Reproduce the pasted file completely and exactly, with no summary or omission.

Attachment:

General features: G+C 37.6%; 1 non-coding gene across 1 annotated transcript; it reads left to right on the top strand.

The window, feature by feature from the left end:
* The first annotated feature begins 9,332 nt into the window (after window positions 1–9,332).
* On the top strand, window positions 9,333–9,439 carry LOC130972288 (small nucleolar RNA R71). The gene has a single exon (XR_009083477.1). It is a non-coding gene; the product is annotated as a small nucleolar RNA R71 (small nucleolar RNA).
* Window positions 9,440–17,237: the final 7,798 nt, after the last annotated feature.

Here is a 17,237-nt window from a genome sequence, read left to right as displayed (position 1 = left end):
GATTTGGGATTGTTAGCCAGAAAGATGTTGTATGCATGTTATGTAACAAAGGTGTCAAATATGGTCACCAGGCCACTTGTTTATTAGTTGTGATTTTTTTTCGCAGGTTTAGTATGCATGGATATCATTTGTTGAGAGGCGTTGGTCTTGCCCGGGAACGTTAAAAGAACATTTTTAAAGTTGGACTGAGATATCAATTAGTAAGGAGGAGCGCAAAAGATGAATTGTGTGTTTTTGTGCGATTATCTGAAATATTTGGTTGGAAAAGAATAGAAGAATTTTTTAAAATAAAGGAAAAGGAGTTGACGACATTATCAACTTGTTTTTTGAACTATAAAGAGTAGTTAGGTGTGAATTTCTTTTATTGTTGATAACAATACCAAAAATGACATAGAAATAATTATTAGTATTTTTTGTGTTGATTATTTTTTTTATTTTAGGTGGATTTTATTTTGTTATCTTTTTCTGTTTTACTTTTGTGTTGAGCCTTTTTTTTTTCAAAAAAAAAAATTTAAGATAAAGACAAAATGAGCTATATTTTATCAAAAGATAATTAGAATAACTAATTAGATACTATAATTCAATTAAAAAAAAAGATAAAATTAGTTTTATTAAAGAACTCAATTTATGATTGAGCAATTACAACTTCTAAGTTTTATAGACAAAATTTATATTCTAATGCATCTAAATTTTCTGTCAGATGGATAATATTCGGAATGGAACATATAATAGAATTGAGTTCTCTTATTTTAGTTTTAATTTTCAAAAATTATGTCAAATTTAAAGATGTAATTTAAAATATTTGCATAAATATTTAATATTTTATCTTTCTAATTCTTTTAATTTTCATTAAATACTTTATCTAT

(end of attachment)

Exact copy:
General features: G+C 37.6%; 1 non-coding gene across 1 annotated transcript; it reads left to right on the top strand.

The window, feature by feature from the left end:
* The first annotated feature begins 9,332 nt into the window (after window positions 1–9,332).
* On the top strand, window positions 9,333–9,439 carry LOC130972288 (small nucleolar RNA R71). The gene has a single exon (XR_009083477.1). It is a non-coding gene; the product is annotated as a small nucleolar RNA R71 (small nucleolar RNA).
* Window positions 9,440–17,237: the final 7,798 nt, after the last annotated feature.

Here is a 17,237-nt window from a genome sequence, read left to right as displayed (position 1 = left end):
GATTTGGGATTGTTAGCCAGAAAGATGTTGTATGCATGTTATGTAACAAAGGTGTCAAATATGGTCACCAGGCCACTTGTTTATTAGTTGTGATTTTTTTTCGCAGGTTTAGTATGCATGGATATCATTTGTTGAGAGGCGTTGGTCTTGCCCGGGAACGTTAAAAGAACATTTTTAAAGTTGGACTGAGATATCAATTAGTAAGGAGGAGCGCAAAAGATGAATTGTGTGTTTTTGTGCGATTATCTGAAATATTTGGTTGGAAAAGAATAGAAGAATTTTTTAAAATAAAGGAAAAGGAGTTGACGACATTATCAACTTGTTTTTTGAACTATAAAGAGTAGTTAGGTGTGAATTTCTTTTATTGTTGATAACAATACCAAAAATGACATAGAAATAATTATTAGTATTTTTTGTGTTGATTATTTTTTTTATTTTAGGTGGATTTTATTTTGTTATCTTTTTCTGTTTTACTTTTGTGTTGAGCCTTTTTTTTTTCAAAAAAAAAAATTTAAGATAAAGACAAAATGAGCTATATTTTATCAAAAGATAATTAGAATAACTAATTAGATACTATAATTCAATTAAAAAAAAAGATAAAATTAGTTTTATTAAAGAACTCAATTTATGATTGAGCAATTACAACTTCTAAGTTTTATAGACAAAATTTATATTCTAATGCATCTAAATTTTCTGTCAGATGGATAATATTCGGAATGGAACATATAATAGAATTGAGTTCTCTTATTTTAGTTTTAATTTTCAAAAATTATGTCAAATTTAAAGATGTAATTTAAAATATTTGCATAAATATTTAATATTTTATCTTTCTAATTCTTTTAATTTTCATTAAATACTTTATCTAT